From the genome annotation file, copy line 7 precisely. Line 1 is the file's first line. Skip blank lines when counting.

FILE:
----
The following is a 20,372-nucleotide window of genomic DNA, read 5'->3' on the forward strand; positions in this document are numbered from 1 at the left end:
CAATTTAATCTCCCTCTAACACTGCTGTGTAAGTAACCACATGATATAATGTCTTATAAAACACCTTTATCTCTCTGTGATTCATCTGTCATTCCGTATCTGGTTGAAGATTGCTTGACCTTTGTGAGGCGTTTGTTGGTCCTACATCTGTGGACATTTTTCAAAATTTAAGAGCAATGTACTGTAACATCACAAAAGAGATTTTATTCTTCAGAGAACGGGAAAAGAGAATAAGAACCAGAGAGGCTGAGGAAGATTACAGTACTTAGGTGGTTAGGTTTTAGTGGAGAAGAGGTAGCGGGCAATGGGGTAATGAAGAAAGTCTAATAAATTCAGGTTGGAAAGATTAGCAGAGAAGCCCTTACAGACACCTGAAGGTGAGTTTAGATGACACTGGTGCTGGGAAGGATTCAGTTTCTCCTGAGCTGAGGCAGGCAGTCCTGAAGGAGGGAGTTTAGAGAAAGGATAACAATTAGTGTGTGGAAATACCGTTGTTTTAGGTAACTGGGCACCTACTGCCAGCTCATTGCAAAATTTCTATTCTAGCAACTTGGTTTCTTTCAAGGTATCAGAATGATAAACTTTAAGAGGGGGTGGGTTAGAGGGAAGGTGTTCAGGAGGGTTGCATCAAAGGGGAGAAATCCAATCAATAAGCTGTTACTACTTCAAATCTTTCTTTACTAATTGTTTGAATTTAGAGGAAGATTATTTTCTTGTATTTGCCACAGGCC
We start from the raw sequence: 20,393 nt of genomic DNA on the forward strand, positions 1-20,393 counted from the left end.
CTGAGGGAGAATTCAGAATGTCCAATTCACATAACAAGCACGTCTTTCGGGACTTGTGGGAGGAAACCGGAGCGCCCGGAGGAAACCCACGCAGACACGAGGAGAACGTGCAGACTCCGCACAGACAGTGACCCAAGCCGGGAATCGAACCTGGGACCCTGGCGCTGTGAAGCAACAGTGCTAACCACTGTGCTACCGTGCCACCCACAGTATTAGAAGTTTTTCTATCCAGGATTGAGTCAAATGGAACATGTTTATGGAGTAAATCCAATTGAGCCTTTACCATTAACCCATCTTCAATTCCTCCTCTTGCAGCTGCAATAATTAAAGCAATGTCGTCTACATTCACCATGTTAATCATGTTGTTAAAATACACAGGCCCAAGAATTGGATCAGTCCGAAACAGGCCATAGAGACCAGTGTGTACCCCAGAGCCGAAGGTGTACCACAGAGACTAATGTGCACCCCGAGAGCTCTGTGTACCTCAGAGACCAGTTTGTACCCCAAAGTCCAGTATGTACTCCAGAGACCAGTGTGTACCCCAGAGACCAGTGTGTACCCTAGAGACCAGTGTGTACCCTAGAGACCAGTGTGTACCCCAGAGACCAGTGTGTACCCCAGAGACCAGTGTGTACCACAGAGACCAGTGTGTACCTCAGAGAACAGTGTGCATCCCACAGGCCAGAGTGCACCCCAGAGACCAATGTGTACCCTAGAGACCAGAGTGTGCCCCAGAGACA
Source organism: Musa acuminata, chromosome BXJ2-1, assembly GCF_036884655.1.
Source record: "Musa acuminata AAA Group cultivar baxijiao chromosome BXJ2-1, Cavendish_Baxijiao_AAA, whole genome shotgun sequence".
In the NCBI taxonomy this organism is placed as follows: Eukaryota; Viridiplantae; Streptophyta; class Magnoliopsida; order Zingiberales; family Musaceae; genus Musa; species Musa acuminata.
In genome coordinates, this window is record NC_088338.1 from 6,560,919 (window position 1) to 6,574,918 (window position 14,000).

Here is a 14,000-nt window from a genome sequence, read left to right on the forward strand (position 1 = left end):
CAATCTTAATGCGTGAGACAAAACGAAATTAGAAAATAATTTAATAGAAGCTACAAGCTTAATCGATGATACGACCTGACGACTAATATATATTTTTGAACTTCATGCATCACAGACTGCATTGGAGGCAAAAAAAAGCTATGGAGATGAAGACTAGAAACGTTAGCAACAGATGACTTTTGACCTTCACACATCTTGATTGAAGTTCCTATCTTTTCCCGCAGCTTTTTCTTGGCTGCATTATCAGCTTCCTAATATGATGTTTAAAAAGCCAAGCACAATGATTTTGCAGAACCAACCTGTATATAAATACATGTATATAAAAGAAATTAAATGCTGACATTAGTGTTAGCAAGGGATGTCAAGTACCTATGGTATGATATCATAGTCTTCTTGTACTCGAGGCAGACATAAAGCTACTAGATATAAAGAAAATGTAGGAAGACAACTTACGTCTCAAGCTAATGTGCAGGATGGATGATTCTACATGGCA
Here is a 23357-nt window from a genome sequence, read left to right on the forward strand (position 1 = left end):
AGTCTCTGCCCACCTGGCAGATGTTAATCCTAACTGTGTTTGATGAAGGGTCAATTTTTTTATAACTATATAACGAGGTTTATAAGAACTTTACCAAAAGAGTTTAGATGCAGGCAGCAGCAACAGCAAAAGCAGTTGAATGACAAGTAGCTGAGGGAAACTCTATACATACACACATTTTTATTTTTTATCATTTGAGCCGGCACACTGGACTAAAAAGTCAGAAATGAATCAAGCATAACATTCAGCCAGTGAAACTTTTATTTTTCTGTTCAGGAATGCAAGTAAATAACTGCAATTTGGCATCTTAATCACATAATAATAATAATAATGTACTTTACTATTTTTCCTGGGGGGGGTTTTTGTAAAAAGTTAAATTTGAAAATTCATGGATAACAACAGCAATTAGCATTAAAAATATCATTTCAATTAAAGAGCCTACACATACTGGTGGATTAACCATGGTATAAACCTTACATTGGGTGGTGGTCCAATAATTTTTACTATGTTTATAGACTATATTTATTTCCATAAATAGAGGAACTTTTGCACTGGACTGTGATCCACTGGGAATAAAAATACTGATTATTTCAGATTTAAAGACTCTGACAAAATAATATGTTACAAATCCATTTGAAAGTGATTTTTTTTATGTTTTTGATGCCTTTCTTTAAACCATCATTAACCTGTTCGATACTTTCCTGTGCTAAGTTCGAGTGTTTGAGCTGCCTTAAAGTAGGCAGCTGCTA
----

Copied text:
In the NCBI taxonomy this organism is placed as follows: Eukaryota; Viridiplantae; Streptophyta; class Magnoliopsida; order Zingiberales; family Musaceae; genus Musa; species Musa acuminata.